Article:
all of the selves we Have ever been
I am infected by an earworm.
Janis Joplin singing Me and Bobby McGee.
The song was written by Kris Kristofferson and first recorded by country artist Roger Miller in 1969, but I became familiar with it sometime later in the 1970s after Joplin’s album Pearl was released and her version of Bobby McGee moved up to number one on the music charts.
Kris Kristofferson and Gordon Lightfoot made their own recordings of Me and Bobby McGee as have more than 45 others artists. I had many of the early versions in my teenage record collection. Back then teens didn’t walk around with ear buds listening to their music. In the time before the smartphone, iPods, MP-3 players, before the cassette tape and the Walkman, before boom boxes and CDs, teens lay around their bedrooms with the stereo playing, the arm set to automatically replay a new or favorite album over and over and over again. The repetition was like a drug. We craved just one more hit. The song got into our heads and left us anesthetized on the floor or flopped across the bed. Each repetition seemed to become more illuminating, more meaningful. The lyrics were deep. Heavy, man!
Perhaps it was my generation that gave birth to earworms. Listening to a song that many times in succession was bound to lead to brain damage and hearing issues.
In high school, I preferred the softer Kristofferson and Lightfoot versions of Bobby McGee, but I think Joplin’s rendition might be coming back to me now as the anthem for this pandemic. No one else of her generation could sing the blues quite like Janis. Even if her screeching sometimes became too much, Joplin was mesmerizing. It was evident from her vocals that Janis lived on the edge of danger and heartache. Janis knew what she was singing about. The proof came later when she died at the young age of 27 from an accidental heroin overdose. Janis Joplin did not live to see the success of her album Pearl or hear that her version of Me and Bobby McGee rose to number one on the Billboard charts.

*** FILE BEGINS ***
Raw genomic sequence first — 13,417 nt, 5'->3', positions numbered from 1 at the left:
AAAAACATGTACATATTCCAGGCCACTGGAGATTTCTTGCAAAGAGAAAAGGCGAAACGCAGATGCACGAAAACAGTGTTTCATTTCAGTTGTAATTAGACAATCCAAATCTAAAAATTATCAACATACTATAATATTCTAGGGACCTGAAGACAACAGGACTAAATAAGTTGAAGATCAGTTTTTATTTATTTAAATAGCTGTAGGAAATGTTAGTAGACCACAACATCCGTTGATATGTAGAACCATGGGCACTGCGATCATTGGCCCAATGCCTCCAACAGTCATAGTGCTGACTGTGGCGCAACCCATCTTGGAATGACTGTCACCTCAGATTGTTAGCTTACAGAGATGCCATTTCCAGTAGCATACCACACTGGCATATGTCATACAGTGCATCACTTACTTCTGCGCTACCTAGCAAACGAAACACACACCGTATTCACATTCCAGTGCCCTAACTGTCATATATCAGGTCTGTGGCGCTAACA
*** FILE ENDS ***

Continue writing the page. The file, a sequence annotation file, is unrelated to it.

Biographers report that Janis was born different and required more attention than her siblings. She was bullied in high school, already a thing in 1960. In college, Janis went her own way, going barefoot and carrying an autoharp in case the music moved her. Joplin was known to be rebellious, a drug user, and a heavy drinker. She was often seen or photographed with Southern Comfort in her hand or at her side.
Janis was a talented young woman with a fluid identity in a confusing time. Young people felt shackled and wanted to defy the rules, push beyond the boundaries of society. They didn’t trust anyone over 30. Janis embodied the rebellious, push-the-limits, raw, edgy, unconventional, youthful outlaw of that era.
All of this is sounding familiar. And contemporary. I hum along with my earworm:
Busted flat in Baton Rouge…Feeling near as faded as my jeans……my dirty red bandanna…Playing sad while Bobby sang the blues…Freedom’s just another word for nothin’ left to lose…..I would trade all my tomorrows for a single yesterday…
Though the song is about a relationship, loss and regret, Janis’s life and the song’s words speak to me of the present pandemic circumstances. Despite the song’s sad storyline, the strains of Janis’s lively, soulful, bluesy, voice and the amazing piano accompaniment energize me. Somehow singing along and remembering relax me and momentarily relieve me of my pandemic worries. I feel good.
And feeling good is good enough for me.